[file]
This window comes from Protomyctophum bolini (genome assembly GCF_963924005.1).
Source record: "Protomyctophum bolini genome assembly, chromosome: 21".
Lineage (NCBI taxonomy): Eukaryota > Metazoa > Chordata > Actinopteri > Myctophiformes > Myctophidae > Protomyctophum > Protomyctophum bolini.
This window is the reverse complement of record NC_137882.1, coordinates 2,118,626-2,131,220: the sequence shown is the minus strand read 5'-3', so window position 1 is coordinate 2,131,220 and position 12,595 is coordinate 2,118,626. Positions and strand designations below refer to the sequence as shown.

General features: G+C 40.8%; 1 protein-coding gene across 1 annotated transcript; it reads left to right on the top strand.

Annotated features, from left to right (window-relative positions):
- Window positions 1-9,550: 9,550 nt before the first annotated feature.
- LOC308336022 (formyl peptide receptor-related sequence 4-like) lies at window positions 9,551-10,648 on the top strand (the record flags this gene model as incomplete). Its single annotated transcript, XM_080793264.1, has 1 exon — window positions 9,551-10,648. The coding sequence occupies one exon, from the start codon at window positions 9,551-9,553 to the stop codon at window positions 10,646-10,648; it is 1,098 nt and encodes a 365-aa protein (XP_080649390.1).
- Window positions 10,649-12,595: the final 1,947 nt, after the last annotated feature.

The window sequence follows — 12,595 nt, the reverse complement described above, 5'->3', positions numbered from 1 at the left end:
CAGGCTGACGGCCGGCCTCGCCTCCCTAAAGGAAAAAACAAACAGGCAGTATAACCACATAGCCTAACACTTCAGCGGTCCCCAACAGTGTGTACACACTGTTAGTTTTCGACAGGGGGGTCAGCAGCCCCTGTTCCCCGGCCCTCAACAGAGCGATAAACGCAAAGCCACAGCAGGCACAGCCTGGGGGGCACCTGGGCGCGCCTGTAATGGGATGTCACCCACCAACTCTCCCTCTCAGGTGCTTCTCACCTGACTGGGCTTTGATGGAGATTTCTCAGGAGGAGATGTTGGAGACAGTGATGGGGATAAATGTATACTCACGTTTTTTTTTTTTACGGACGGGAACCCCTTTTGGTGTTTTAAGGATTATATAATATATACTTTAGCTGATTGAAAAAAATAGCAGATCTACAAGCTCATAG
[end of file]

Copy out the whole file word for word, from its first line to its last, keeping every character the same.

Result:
This window comes from Protomyctophum bolini (genome assembly GCF_963924005.1).
Source record: "Protomyctophum bolini genome assembly, chromosome: 21".
Lineage (NCBI taxonomy): Eukaryota > Metazoa > Chordata > Actinopteri > Myctophiformes > Myctophidae > Protomyctophum > Protomyctophum bolini.
This window is the reverse complement of record NC_137882.1, coordinates 2,118,626-2,131,220: the sequence shown is the minus strand read 5'-3', so window position 1 is coordinate 2,131,220 and position 12,595 is coordinate 2,118,626. Positions and strand designations below refer to the sequence as shown.

General features: G+C 40.8%; 1 protein-coding gene across 1 annotated transcript; it reads left to right on the top strand.

Annotated features, from left to right (window-relative positions):
- Window positions 1-9,550: 9,550 nt before the first annotated feature.
- LOC308336022 (formyl peptide receptor-related sequence 4-like) lies at window positions 9,551-10,648 on the top strand (the record flags this gene model as incomplete). Its single annotated transcript, XM_080793264.1, has 1 exon — window positions 9,551-10,648. The coding sequence occupies one exon, from the start codon at window positions 9,551-9,553 to the stop codon at window positions 10,646-10,648; it is 1,098 nt and encodes a 365-aa protein (XP_080649390.1).
- Window positions 10,649-12,595: the final 1,947 nt, after the last annotated feature.

The window sequence follows — 12,595 nt, the reverse complement described above, 5'->3', positions numbered from 1 at the left end:
CAGGCTGACGGCCGGCCTCGCCTCCCTAAAGGAAAAAACAAACAGGCAGTATAACCACATAGCCTAACACTTCAGCGGTCCCCAACAGTGTGTACACACTGTTAGTTTTCGACAGGGGGGTCAGCAGCCCCTGTTCCCCGGCCCTCAACAGAGCGATAAACGCAAAGCCACAGCAGGCACAGCCTGGGGGGCACCTGGGCGCGCCTGTAATGGGATGTCACCCACCAACTCTCCCTCTCAGGTGCTTCTCACCTGACTGGGCTTTGATGGAGATTTCTCAGGAGGAGATGTTGGAGACAGTGATGGGGATAAATGTATACTCACGTTTTTTTTTTTTACGGACGGGAACCCCTTTTGGTGTTTTAAGGATTATATAATATATACTTTAGCTGATTGAAAAAAATAGCAGATCTACAAGCTCATAG